ALTER TABLE `test` CONVERT TO CHARACTER SET latin1 COLLATE latin1_general_ci;

-- now, re-check for the bug
SELECT * FROM test WHERE `value` = 'value';

-- Again, only one key is returned (expected). This shows 
-- that the problem with utf8/utf8_generic_ci isn't present 
-- in latin1/latin1_general_ci
-- To complete the example, I'll check with the binary collate
-- of latin1 as well:

-- first, reset the client connection charset/collate type
charset latin1 collate latin1_bin

-- next, convert the values that we've previously inserted in the table

-- now, re-check for the bug
SELECT * FROM test WHERE `value` = 'value';

-- Again, only one key is returned (expected).
-- Finally, I'll re-introduce the problem in the exact same 
-- way (for any sceptics out there):

-- first, reset the client connection charset/collate type
charset utf8 collate utf8_generic_ci

-- next, convert the values that we've previously inserted in the table

-- now, re-check for the problem/bug
SELECT * FROM test WHERE `value` = 'value';

-- Two keys.

  • 37
    -1: This is surely remedied by applying a unique key to the relevant column. You would see the same behaviour if the two values were 'value' and 'valUe'. The whole point of a collation is that it provides rules for (among other things) when two strings are considered equal to one another.
    – Hammerite
    Jun 9, 2011 at 10:26
  • 14
    That's exactly the problem that I'm trying to illustrate - the collation makes two things equal while they in fact are not intended to be equal at all (and thus, a unique constraint is exactly the opposite of what you'd want to achive)
    – Guus
    Aug 10, 2011 at 19:49
  • 19
    But you describe it as a "problem" and leading to "bugs" when the behaviour is exactly what a collation is intended to achieve. Your description is correct, but only in as much as it is an error on the part of the DBA to select an inappropriate collation.
    – Hammerite
    Aug 11, 2011 at 15:42
  • 33
    The thing is that, when you enter two usernames that are considered equal by the collation, it will not be allowed if you set the coloumn username to be unique, which you should of course do! Dec 1, 2012 at 10:54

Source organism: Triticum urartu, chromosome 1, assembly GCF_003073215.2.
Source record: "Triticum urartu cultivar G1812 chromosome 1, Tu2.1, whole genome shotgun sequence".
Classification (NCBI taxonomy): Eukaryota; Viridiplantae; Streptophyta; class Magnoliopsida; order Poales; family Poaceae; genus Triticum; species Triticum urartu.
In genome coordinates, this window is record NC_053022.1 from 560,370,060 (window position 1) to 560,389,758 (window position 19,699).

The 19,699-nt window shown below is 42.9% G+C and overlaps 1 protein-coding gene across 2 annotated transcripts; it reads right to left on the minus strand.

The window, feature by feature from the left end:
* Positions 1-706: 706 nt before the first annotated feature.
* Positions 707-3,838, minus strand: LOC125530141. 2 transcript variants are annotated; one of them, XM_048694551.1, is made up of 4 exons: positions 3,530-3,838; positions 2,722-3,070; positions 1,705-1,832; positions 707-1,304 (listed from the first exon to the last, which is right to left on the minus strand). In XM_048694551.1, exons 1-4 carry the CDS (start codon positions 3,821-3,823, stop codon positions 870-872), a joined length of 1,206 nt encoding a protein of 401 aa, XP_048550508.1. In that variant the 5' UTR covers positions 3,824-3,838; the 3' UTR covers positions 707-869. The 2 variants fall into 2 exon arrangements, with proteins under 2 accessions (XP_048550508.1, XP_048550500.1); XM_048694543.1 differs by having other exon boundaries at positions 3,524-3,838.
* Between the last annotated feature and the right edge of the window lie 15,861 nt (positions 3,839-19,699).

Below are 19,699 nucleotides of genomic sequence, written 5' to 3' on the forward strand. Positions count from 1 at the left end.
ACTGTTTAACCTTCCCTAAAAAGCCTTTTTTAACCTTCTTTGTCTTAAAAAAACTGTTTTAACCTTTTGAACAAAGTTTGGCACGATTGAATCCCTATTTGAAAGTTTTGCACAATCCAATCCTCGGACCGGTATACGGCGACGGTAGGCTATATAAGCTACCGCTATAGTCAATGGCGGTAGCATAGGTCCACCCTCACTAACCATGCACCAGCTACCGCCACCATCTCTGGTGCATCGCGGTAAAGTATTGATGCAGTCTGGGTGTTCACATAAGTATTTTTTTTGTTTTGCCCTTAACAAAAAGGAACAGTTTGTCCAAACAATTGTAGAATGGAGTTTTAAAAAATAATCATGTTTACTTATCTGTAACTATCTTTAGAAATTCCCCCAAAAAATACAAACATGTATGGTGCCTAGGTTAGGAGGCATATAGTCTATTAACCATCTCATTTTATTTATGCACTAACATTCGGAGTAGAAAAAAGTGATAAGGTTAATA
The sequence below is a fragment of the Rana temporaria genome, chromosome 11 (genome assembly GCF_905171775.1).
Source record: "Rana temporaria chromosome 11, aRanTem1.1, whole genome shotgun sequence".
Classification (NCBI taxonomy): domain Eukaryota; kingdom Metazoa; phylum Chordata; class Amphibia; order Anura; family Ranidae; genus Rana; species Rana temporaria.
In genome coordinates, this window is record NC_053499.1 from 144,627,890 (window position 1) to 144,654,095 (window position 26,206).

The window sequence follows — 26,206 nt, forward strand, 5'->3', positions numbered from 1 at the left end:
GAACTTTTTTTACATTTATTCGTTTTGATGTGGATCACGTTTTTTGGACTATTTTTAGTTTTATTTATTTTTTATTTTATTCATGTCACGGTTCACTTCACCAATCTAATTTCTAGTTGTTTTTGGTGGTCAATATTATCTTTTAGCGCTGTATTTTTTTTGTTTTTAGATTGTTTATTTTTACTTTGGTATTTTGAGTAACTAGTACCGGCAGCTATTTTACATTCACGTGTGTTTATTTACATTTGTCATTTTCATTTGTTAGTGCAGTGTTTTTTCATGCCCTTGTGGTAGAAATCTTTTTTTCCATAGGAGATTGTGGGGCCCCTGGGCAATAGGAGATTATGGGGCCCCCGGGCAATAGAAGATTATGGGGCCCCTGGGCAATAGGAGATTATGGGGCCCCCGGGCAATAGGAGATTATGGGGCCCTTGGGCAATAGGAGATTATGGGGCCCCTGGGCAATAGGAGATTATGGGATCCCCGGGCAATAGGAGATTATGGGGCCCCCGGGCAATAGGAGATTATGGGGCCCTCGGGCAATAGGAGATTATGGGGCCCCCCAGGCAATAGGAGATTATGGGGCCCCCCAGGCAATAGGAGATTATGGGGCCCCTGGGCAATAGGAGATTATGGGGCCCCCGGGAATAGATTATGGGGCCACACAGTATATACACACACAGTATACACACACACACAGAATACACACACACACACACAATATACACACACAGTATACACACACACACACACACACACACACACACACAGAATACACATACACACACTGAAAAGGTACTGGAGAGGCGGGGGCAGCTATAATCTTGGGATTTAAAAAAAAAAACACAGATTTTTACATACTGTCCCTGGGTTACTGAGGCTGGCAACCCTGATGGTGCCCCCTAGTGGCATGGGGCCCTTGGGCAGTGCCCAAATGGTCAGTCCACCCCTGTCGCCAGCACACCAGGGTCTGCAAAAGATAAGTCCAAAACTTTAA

• 12
    I upvoted both this answer and @Hammerite's comment, because both of them combined helped me reach an understanding of collation.
    – Nacht
    Jun 25, 2015 at 1:45

It is best to use character set utf8mb4 with the collation utf8mb4_unicode_ci.

The character set, utf8, only supports a small amount of UTF-8 code points, about 6% of possible characters. utf8 only supports the Basic Multilingual Plane (BMP). There 16 other planes. Each plane contains 65,536 characters. utf8mb4 supports all 17 planes.

MySQL will truncate 4 byte UTF-8 characters resulting in corrupted data.

The utf8mb4 character set was introduced in MySQL 5.5.3 on 2010-03-24.

Some of the required changes to use the new character set are not trivial:

  • Changes may need to be made in your application database adapter.
  • Changes will need to be made to my.cnf, including setting the character set, the collation and switching innodb_file_format to Barracuda
  • SQL CREATE statements may need to include: ROW_FORMAT=DYNAMIC
    • DYNAMIC is required for indexes on VARCHAR(192) and larger.

NOTE: Switching to Barracuda from Antelope, may require restarting the MySQL service more than once. innodb_file_format_max does not change until after the MySQL service has been restarted to: innodb_file_format = barracuda.

MySQL uses the old Antelope InnoDB file format. Barracuda supports dynamic row formats, which you will need if you do not want to hit the SQL errors for creating indexes and keys after you switch to the charset: utf8mb4